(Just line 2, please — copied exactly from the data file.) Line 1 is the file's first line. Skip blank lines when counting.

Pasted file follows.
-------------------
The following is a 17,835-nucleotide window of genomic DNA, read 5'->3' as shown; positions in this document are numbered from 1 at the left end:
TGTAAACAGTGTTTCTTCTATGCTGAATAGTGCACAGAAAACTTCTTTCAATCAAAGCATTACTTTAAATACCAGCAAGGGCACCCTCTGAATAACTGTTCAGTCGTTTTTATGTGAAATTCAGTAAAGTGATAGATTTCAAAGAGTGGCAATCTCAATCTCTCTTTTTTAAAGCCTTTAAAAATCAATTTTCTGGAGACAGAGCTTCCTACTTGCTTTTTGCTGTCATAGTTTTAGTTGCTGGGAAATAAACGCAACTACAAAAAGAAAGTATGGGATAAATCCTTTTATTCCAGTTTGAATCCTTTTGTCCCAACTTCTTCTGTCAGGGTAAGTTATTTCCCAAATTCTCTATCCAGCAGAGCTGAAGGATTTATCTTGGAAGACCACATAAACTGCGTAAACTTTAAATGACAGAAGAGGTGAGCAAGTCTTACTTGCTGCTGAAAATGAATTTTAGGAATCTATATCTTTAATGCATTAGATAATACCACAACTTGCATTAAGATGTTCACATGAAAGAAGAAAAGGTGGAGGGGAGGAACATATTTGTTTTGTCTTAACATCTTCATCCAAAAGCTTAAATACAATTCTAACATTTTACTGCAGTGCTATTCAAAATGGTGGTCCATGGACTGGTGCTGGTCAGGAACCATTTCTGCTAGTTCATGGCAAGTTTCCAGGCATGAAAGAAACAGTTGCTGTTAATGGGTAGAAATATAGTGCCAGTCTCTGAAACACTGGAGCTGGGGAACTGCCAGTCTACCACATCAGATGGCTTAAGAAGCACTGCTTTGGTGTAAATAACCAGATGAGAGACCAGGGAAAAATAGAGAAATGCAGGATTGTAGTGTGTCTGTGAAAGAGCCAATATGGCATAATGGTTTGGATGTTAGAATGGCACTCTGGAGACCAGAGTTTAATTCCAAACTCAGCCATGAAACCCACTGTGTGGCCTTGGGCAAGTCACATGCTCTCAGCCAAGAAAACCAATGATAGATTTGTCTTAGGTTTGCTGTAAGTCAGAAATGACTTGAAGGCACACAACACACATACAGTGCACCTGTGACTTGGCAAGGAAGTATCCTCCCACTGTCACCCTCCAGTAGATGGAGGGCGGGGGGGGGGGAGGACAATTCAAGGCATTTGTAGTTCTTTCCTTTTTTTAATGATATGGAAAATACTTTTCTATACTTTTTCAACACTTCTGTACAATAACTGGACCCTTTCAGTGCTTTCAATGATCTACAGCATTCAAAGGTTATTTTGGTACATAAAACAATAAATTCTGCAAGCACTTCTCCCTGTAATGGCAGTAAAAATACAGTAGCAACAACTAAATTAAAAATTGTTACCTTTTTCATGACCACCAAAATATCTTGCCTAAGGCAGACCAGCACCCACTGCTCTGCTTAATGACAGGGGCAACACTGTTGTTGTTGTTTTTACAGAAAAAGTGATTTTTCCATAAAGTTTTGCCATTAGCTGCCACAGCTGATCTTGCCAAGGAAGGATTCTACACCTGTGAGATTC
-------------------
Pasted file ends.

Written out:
TGTAAACAGTGTTTCTTCTATGCTGAATAGTGCACAGAAAACTTCTTTCAATCAAAGCATTACTTTAAATACCAGCAAGGGCACCCTCTGAATAACTGTTCAGTCGTTTTTATGTGAAATTCAGTAAAGTGATAGATTTCAAAGAGTGGCAATCTCAATCTCTCTTTTTTAAAGCCTTTAAAAATCAATTTTCTGGAGACAGAGCTTCCTACTTGCTTTTTGCTGTCATAGTTTTAGTTGCTGGGAAATAAACGCAACTACAAAAAGAAAGTATGGGATAAATCCTTTTATTCCAGTTTGAATCCTTTTGTCCCAACTTCTTCTGTCAGGGTAAGTTATTTCCCAAATTCTCTATCCAGCAGAGCTGAAGGATTTATCTTGGAAGACCACATAAACTGCGTAAACTTTAAATGACAGAAGAGGTGAGCAAGTCTTACTTGCTGCTGAAAATGAATTTTAGGAATCTATATCTTTAATGCATTAGATAATACCACAACTTGCATTAAGATGTTCACATGAAAGAAGAAAAGGTGGAGGGGAGGAACATATTTGTTTTGTCTTAACATCTTCATCCAAAAGCTTAAATACAATTCTAACATTTTACTGCAGTGCTATTCAAAATGGTGGTCCATGGACTGGTGCTGGTCAGGAACCATTTCTGCTAGTTCATGGCAAGTTTCCAGGCATGAAAGAAACAGTTGCTGTTAATGGGTAGAAATATAGTGCCAGTCTCTGAAACACTGGAGCTGGGGAACTGCCAGTCTACCACATCAGATGGCTTAAGAAGCACTGCTTTGGTGTAAATAACCAGATGAGAGACCAGGGAAAAATAGAGAAATGCAGGATTGTAGTGTGTCTGTGAAAGAGCCAATATGGCATAATGGTTTGGATGTTAGAATGGCACTCTGGAGACCAGAGTTTAATTCCAAACTCAGCCATGAAACCCACTGTGTGGCCTTGGGCAAGTCACATGCTCTCAGCCAAGAAAACCAATGATAGATTTGTCTTAGGTTTGCTGTAAGTCAGAAATGACTTGAAGGCACACAACACACATACAGTGCACCTGTGACTTGGCAAGGAAGTATCCTCCCACTGTCACCCTCCAGTAGATGGAGGGCGGGGGGGGGGGAGGACAATTCAAGGCATTTGTAGTTCTTTCCTTTTTTTAATGATATGGAAAATACTTTTCTATACTTTTTCAACACTTCTGTACAATAACTGGACCCTTTCAGTGCTTTCAATGATCTACAGCATTCAAAGGTTATTTTGGTACATAAAACAATAAATTCTGCAAGCACTTCTCCCTGTAATGGCAGTAAAAATACAGTAGCAACAACTAAATTAAAAATTGTTACCTTTTTCATGACCACCAAAATATCTTGCCTAAGGCAGACCAGCACCCACTGCTCTGCTTAATGACAGGGGCAACACTGTTGTTGTTGTTTTTACAGAAAAAGTGATTTTTCCATAAAGTTTTGCCATTAGCTGCCACAGCTGATCTTGCCAAGGAAGGATTCTACACCTGTGAGATTC